It is crucial to the American economy that Ford, General Motors and Chrysler weather the current economic storm. But, they would not be the first domestic carmakers to shrink, merge, or even go out of business in the 100-plus-year history of our love affair with the automobile.
There’s speculation Ford will let the Mercury brand die, leaving only Ford cars and trucks and Lincoln luxury models. It would not be the first time Ford killed a brand. Remember the Edsel? Named for the son of company founder Henry Ford, Edsel sedans and convertibles were born with great fanfare, with 1958 models. Three years later, sales were barely a blip, the Edsel name a laughing stock, and Ford threw in the towel. Would Ford be stronger without Mercury, as it was without Edsel?
GM let Oldsmobile die in 2004, and now there’s speculation Saturn or Pontiac — or both — could go, too, or, that Pontiac will be re-fashioned as a boutique brand that capitalizes on its proud muscle-car history. That would leave Chevrolet, Buick and Cadillac, and GMC, certainly enough brands to offer something for every buyer.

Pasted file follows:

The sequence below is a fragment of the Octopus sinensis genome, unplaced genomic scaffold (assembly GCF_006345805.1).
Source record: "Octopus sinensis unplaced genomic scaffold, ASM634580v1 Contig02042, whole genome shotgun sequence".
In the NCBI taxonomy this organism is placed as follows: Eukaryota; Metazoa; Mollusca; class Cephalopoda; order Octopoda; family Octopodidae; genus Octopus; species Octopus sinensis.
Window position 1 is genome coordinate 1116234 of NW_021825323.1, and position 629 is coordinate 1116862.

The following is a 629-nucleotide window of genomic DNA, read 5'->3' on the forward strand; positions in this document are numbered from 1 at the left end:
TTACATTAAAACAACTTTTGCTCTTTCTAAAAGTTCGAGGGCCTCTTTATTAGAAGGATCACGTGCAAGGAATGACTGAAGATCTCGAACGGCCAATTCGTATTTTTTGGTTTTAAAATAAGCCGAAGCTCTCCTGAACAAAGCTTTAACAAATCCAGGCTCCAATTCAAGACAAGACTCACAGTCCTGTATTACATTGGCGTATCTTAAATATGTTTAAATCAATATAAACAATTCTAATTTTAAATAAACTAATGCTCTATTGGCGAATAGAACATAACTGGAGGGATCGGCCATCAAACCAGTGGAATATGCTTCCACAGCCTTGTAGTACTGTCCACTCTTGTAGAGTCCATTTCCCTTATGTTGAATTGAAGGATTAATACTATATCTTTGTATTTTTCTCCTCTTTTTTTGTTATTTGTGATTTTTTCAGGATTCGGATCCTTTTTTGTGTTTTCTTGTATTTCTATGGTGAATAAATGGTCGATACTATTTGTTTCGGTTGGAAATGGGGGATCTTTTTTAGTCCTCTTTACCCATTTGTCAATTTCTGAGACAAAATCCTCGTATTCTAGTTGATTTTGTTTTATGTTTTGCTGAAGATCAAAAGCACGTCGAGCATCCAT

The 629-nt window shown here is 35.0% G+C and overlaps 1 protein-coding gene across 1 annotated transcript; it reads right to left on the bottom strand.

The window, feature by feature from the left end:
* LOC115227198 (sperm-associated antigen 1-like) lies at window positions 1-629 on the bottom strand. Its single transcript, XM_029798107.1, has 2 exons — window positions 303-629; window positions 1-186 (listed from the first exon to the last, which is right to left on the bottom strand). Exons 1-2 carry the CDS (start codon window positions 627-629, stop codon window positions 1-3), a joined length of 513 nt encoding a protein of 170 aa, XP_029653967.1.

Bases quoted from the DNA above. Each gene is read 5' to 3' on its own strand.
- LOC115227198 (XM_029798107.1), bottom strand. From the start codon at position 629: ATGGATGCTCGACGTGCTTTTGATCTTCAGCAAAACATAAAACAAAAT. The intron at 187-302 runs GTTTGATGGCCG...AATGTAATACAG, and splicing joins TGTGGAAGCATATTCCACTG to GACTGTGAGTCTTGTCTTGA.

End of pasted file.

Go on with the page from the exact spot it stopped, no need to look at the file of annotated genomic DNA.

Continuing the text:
As for Chrysler, when was the last time you saw a Plymouth? Or a DeSoto? Walter P. Chrysler introduced both brands in 1928. DeSoto honored the 16th century Spanish explorer who discovered the Mississippi River, and it remained a best-seller for its powerful V-8 engines and cutting-edge styling until 1960, when several years of production problems drove reliability off the cliff. Customers weren’t buying lemons named DeSoto. Plymouth died in 2001, part of the house-cleaning by Chrysler’s new Daimler owners, a merger marriage that didn’t last long.
It’s not just nameplates, but entire car companies that have shifted or disappeared. In 1908, the Overland touring cars that John Willys ordered weren’t delivered on time, so he went to the factory in Indianapolis to find out why, and bought the company. Thirty years later, Willys designed and manufactured the Jeep, which helped win World War II. Willys sold the company to Henry Kaiser, who also produced his own cars. Kaiser then sold Jeep to American Motors Corp, which spun off the military vehicle division so it could concentrate on producing consumer vehicles, like the AMC Pacer. The new AM General beefed up the tough Jeep into a “high mobility multi-purpose wheeled vehicle”, better known as the Humvee, which helped win the Gulf War.
In 1999, GM bought the rights to market a civilian version of the Humvee, called the Hummer.